Australia’s largest ever survey of leadership has found significant shortfalls in business performance, innovation and leadership development across the nation.
Workplaces investing in leadership development activities have more capable leaders, yet the findings reveal many workplaces do not invest in leadership development at all, or invest very little, and those that do often spend in the wrong places, found the Study of Australian Leadership (SAL).
The results, based on almost 8,000 interviews, suggest the resources boom obscured the need to invest in the leadership capabilities required to deliver future growth and productivity.
The study, which was undertaken by the Centre for Workplace Leadership at the University of Melbourne and marks the first major leadership review since the 1995 Karpin report, highlights the need to promote innovation and get management basics right.
SAL shows that investing in frontline leaders can be effective in improving performance through better employee outcomes and driving innovation. But recent evidence for the Asia-Pacific region (including Australia) shows that for every $10 spent on senior leaders, only $1 is spent on frontline leaders.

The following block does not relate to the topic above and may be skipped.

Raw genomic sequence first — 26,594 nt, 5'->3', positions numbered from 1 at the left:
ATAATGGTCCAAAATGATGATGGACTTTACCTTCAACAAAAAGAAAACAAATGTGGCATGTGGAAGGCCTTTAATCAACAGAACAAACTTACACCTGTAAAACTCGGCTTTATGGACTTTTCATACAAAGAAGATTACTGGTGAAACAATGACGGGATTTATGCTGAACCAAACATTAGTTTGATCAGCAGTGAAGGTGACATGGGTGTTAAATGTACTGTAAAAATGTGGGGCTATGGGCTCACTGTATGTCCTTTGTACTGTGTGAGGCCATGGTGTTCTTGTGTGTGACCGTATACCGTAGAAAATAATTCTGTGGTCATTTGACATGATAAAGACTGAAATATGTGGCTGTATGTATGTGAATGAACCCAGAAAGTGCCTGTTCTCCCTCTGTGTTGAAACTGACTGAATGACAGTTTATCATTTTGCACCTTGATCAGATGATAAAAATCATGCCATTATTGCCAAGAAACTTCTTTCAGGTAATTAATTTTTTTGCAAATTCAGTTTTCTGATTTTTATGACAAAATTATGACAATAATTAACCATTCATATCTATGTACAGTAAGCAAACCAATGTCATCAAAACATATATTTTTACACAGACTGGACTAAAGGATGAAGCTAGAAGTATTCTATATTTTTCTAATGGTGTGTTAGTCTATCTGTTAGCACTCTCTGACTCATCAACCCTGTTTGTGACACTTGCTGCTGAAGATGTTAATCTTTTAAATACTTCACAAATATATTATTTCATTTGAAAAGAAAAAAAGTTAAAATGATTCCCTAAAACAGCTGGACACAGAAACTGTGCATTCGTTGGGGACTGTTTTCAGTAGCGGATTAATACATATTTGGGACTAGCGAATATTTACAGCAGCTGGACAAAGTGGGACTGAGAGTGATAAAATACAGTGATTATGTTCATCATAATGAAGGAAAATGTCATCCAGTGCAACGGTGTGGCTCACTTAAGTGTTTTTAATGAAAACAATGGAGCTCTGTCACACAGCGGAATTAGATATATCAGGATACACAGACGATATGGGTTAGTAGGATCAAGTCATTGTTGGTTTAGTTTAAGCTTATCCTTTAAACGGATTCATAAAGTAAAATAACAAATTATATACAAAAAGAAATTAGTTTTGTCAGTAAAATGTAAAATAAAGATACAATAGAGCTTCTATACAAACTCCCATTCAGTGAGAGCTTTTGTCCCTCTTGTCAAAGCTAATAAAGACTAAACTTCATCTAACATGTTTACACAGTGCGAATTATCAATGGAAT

Professor Peter Gahan, Director of the Centre for Workplace Leadership, says the business community is facing a period of seismic change as Australia shifts from a resources based economy, turns outwards to new trading opportunities and grapples with new technology that is transforming business models and jobs.
“We need to take urgent action using leadership skills and innovation capabilities as the levers for responding to these challenges,” said Professor Gahan.
“Over the longer term organisations need to increase investment in leadership and ensure sufficient investment is being made at all levels, particularly frontline leaders who have been shown to have a real impact.”
Only 18% of private sector firms reported high levels of radical innovation, defined as experimentation and identifying new products and markets, with the lowest levels occurring in mining, transport and postal businesses.
Public sector organisations were more likely to report high levels of both radical innovation and incremental innovation – improving the efficiency of existing ways of working and expanding existing markets.
SAL found that more than 40% of workplaces did not meet their performance targets for return on investment and profitability, and around a third miss their sales target. Many organisations were not mastering basic practices such as performance monitoring, target setting and appropriate incentives.
“We must act to use the levers of leadership to get the basics right, to innovate, improve communications and increase investment in the right training across all levels of management,” Professor Gahan says.